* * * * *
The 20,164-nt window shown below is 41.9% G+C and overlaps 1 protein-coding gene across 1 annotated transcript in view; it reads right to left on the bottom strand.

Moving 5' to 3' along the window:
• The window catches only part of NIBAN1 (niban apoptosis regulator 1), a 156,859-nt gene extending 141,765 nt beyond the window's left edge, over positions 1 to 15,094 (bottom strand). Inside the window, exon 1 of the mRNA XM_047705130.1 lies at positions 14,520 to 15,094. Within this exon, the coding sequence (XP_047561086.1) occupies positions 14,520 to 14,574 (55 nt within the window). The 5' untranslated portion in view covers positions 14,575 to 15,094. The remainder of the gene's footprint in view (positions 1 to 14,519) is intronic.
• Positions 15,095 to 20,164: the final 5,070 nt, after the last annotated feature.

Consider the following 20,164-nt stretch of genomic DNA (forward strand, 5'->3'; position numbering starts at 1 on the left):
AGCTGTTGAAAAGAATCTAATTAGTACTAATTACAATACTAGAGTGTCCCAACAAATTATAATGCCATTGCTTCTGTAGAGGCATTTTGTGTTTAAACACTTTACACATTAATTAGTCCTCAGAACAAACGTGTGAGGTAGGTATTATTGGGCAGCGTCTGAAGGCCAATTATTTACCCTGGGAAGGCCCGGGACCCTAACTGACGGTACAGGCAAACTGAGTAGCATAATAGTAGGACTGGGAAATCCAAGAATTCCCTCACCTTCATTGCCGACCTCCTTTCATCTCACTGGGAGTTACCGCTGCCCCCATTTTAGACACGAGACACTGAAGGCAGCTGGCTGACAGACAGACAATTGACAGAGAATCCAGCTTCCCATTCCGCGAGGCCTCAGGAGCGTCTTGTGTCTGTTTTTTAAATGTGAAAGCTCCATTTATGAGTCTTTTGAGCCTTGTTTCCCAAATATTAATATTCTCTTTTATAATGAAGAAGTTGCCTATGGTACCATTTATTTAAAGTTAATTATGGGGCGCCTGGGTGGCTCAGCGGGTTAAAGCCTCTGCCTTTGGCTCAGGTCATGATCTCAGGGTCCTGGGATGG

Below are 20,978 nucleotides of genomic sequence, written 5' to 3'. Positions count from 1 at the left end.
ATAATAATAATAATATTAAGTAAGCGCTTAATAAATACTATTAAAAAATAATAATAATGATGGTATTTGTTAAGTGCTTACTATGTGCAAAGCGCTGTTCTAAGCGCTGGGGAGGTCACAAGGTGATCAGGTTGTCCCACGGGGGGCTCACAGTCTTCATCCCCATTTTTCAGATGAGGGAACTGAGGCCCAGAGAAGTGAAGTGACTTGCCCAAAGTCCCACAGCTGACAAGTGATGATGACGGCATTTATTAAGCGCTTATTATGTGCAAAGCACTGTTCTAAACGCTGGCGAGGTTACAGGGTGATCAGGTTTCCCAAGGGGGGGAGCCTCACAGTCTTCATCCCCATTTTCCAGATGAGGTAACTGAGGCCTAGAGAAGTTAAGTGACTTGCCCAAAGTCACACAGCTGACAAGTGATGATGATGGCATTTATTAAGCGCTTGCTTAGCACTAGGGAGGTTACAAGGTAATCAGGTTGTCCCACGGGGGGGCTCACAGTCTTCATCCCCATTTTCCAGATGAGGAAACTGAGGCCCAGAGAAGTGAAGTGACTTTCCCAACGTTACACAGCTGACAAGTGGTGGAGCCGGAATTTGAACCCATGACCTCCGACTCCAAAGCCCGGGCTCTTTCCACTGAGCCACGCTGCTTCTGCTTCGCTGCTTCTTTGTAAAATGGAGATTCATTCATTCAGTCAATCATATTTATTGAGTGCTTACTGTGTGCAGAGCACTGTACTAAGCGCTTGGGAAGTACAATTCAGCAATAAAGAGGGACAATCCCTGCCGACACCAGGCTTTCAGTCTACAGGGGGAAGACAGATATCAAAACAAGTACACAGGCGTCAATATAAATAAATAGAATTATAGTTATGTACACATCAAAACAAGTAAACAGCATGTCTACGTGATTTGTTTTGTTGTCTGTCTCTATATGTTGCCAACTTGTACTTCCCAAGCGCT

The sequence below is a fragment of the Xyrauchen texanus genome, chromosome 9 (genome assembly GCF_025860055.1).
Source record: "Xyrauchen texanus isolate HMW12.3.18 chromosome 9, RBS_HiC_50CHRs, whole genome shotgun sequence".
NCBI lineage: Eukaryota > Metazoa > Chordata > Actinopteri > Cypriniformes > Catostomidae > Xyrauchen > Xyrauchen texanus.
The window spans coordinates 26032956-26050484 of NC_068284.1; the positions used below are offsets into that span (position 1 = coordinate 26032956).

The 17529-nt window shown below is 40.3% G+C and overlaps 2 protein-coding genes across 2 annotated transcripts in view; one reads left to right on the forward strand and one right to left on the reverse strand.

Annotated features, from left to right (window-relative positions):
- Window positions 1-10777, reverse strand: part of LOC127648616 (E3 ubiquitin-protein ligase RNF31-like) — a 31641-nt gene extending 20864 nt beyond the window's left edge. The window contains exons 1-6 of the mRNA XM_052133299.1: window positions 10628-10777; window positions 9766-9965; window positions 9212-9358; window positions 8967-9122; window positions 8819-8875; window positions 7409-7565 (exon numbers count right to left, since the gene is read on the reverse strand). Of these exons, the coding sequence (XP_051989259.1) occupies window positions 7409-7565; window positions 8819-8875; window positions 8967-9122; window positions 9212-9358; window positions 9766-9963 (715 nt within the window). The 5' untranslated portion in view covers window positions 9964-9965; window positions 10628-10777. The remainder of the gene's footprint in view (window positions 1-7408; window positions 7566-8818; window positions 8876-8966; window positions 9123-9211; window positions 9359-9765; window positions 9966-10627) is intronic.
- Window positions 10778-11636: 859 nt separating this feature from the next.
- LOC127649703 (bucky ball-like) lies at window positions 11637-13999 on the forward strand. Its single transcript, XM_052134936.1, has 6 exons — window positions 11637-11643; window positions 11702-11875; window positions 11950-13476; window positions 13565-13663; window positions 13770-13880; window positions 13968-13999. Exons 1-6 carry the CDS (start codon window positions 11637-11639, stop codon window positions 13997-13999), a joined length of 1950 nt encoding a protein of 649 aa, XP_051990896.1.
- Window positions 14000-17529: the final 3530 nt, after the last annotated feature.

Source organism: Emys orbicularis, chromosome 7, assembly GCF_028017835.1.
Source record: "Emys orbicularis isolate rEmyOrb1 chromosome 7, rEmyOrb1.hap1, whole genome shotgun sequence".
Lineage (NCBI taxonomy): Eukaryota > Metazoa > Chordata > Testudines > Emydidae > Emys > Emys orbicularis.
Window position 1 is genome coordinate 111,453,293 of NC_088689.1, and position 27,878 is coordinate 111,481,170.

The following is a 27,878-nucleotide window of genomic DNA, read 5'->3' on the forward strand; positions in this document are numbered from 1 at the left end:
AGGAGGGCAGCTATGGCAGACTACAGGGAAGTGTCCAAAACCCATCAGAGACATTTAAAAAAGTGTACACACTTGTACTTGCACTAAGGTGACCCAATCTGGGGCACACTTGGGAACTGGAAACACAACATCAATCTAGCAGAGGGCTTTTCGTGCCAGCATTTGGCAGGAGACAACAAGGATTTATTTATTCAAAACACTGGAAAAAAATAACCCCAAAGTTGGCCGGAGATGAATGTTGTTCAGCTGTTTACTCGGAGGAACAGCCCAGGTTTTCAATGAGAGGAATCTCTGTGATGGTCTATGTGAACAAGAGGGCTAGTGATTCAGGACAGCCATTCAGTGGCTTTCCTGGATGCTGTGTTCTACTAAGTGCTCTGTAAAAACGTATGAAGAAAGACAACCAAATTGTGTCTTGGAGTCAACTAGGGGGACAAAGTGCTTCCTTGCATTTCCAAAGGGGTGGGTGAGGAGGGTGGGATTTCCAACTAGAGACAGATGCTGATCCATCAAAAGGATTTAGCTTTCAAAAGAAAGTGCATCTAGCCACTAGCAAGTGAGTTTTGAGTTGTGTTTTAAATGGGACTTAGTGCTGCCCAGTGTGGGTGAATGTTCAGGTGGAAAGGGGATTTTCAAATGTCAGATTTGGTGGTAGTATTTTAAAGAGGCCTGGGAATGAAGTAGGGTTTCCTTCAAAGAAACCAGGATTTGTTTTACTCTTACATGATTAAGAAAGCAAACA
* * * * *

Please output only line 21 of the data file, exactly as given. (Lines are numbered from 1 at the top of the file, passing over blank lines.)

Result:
Lineage (NCBI taxonomy): Eukaryota > Metazoa > Chordata > Testudines > Emydidae > Emys > Emys orbicularis.